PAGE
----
Salmon Come Back to the Powderby Jayson Jacoby
Baker City Herald, May 28, 2008
Anglers who expect to hook puny rainbow trout in the Powder River this summer would do well to keep a firm grip on their fishing poles.
Something larger will lurk in the Powder's murky water.
Salmon, to be specific.
For just the third year since the early 1930s - the other years were 2004 and 2007 - chinook salmon, some possibly topping 15 pounds, will swim in the upper Powder.
And starting Saturday, you can try to catch one.
Or more than one - the daily bag limit is two salmon, and the season continues through Sept. 1.
The Oregon Department of Fish and Wildlife intends to release about 300 spring chinook in the Powder River this week, said Tim Bailey, a fish biologist at the agency's Northeast Region office in La Grande.
Trucks will dump salmon in the river in Baker City, and just below Mason Dam.
The salmon were trapped earlier this spring below Hells Canyon Dam.
The Powder's share of salmon will include adults, which average eight to 12 pounds, as well as "jacks," young male salmon that didn't stay as long in the Pacific Ocean and weigh around four pounds.
Anglers will need an Oregon fishing license and a salmon tag, Bailey said.
Adult salmon must be tagged but jacks do not, he said.
However, both adults and jacks count toward the daily limit of two salmon.
As in 2004 and 2007, ODFW decided to dump salmon into the Powder because the trap below Hells Canyon Dam caught more fish than Oregon and Idaho hatcheries needed for this year's chinook crop.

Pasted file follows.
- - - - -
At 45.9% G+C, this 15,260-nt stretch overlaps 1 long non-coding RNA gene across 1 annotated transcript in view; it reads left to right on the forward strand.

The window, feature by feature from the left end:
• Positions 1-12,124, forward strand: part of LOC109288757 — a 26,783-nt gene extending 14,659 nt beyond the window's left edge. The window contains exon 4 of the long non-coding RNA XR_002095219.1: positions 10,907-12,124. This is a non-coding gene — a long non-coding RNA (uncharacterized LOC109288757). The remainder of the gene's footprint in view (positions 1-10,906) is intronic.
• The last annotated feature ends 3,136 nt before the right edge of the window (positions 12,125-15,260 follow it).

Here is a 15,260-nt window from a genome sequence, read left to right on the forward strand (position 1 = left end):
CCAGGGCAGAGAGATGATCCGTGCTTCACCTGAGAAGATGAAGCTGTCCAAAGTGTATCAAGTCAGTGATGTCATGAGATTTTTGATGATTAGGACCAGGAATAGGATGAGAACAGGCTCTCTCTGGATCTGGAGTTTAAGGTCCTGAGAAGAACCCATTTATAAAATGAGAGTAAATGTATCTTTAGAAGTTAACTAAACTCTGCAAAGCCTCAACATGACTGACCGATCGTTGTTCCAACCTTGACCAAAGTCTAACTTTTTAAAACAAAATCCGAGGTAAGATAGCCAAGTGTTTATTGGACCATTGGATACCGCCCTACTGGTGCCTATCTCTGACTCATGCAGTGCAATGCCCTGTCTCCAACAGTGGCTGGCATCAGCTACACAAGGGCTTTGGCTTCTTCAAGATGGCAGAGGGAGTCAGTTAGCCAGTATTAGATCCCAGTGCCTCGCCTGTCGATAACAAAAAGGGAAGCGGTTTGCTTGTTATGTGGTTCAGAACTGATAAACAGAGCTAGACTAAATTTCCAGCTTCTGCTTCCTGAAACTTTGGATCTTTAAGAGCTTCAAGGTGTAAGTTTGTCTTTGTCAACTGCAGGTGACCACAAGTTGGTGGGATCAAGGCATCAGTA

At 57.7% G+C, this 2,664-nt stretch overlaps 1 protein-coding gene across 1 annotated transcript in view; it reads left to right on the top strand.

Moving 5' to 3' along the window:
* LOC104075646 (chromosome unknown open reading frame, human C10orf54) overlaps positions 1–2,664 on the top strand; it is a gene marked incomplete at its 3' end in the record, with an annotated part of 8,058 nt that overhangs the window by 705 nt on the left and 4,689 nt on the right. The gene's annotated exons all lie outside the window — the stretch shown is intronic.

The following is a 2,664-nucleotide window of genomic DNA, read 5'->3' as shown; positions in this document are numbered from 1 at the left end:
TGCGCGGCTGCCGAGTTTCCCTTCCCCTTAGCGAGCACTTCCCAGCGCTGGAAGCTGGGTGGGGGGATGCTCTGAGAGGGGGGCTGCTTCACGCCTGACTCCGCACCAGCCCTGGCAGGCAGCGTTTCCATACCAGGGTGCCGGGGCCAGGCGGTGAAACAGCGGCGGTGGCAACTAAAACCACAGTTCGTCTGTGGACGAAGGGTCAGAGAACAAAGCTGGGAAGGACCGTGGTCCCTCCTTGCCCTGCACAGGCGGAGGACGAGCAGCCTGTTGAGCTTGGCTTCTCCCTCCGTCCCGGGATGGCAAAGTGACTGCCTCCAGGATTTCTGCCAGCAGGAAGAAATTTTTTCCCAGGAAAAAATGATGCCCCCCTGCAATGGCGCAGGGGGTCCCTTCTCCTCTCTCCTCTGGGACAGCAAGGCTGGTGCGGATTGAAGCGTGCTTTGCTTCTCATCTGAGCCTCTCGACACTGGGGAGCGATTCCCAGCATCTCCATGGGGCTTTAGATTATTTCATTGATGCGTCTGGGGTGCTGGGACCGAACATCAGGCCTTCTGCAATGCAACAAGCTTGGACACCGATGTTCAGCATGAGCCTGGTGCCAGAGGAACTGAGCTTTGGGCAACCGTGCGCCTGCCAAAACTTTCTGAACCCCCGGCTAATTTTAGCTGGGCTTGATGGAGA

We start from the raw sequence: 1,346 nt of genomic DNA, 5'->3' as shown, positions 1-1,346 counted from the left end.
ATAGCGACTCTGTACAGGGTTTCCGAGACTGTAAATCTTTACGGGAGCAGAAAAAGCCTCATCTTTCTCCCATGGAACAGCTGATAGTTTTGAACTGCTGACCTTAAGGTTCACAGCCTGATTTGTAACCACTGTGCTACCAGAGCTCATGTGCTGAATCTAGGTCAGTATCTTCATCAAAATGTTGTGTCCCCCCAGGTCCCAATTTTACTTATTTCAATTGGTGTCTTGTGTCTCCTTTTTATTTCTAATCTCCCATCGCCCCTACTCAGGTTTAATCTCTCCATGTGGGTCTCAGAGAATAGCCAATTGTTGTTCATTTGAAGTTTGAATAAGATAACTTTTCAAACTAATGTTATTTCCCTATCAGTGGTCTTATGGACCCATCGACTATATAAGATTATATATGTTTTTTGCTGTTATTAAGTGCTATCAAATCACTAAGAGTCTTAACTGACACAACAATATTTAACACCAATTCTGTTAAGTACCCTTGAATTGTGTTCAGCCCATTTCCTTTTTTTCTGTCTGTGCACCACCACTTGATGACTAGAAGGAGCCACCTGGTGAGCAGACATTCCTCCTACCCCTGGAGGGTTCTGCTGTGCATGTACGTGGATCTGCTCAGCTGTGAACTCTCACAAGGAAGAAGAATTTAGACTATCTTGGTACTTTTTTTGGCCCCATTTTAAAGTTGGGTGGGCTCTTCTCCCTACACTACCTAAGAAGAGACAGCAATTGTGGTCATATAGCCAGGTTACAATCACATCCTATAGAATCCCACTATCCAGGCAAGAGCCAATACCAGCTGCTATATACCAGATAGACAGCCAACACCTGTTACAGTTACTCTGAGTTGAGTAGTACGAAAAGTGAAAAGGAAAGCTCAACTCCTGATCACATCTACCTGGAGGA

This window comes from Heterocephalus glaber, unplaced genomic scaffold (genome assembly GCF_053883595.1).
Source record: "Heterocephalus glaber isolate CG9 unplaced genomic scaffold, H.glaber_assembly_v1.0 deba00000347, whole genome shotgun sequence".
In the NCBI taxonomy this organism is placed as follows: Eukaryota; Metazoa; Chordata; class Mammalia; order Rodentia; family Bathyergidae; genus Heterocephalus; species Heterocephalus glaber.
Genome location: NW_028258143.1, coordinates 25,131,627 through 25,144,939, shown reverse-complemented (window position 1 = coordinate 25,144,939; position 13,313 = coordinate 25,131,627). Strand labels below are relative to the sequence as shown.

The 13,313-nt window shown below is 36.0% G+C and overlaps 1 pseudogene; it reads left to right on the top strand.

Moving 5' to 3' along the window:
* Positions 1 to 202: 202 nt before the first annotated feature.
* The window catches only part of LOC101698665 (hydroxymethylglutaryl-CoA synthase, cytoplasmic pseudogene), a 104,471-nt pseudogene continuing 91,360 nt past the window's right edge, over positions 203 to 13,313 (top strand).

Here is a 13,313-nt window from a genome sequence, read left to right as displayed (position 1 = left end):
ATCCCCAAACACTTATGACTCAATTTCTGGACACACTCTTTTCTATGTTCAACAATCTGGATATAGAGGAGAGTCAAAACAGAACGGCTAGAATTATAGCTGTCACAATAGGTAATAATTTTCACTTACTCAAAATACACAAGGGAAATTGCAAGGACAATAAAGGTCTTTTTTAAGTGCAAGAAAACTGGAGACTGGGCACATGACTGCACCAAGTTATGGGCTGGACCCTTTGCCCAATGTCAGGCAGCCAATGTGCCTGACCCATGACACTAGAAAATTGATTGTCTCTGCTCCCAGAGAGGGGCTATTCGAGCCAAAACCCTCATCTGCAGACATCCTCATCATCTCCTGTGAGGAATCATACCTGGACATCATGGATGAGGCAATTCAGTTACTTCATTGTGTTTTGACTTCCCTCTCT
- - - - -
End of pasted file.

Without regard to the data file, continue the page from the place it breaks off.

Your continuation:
The 2004 program, in which workers released 278 adult salmon in the river - 51 in Baker City, 227 just below the dam - marked the first appearance of chinook in the upper Powder since Thief Valley Dam, which has no fish ladders, was built near North Powder in 1932.
ODFW officials estimated that anglers caught about 80 to 90 salmon in 2004.
There were no surplus chinook available in 2005 or 2006.
Last year ODFW released about 200 jack salmon in the Powder, all of which went into the river below Mason Dam, Bailey said.
The river was running too low through Baker City, and the water was too warm to suit salmon last year, he said.
This year, however, the river is running high and cold with snowmelt, and Bailey expects workers will unload salmon, probably starting Thursday, both in Baker City and below Mason Dam.
Although ODFW is not trying to restart the annual salmon runs that once crowded Baker County streams with wriggling fish - Thief Valley, Brownlee, Oxbow and Hells Canyon dams create a concrete gantlet that salmon can't surmount - Bailey said it's quite possible that baby salmon were born in the Powder back in 2004.
He said anglers found nests of salmon eggs in a few places.
If those eggs hatched - the fledgling fish are known as "fry" - some might have swum downstream, Bailey said.
"Who knows what their fate was," he said.
learn more on topics covered in the film
see the video
read the script
learn the songs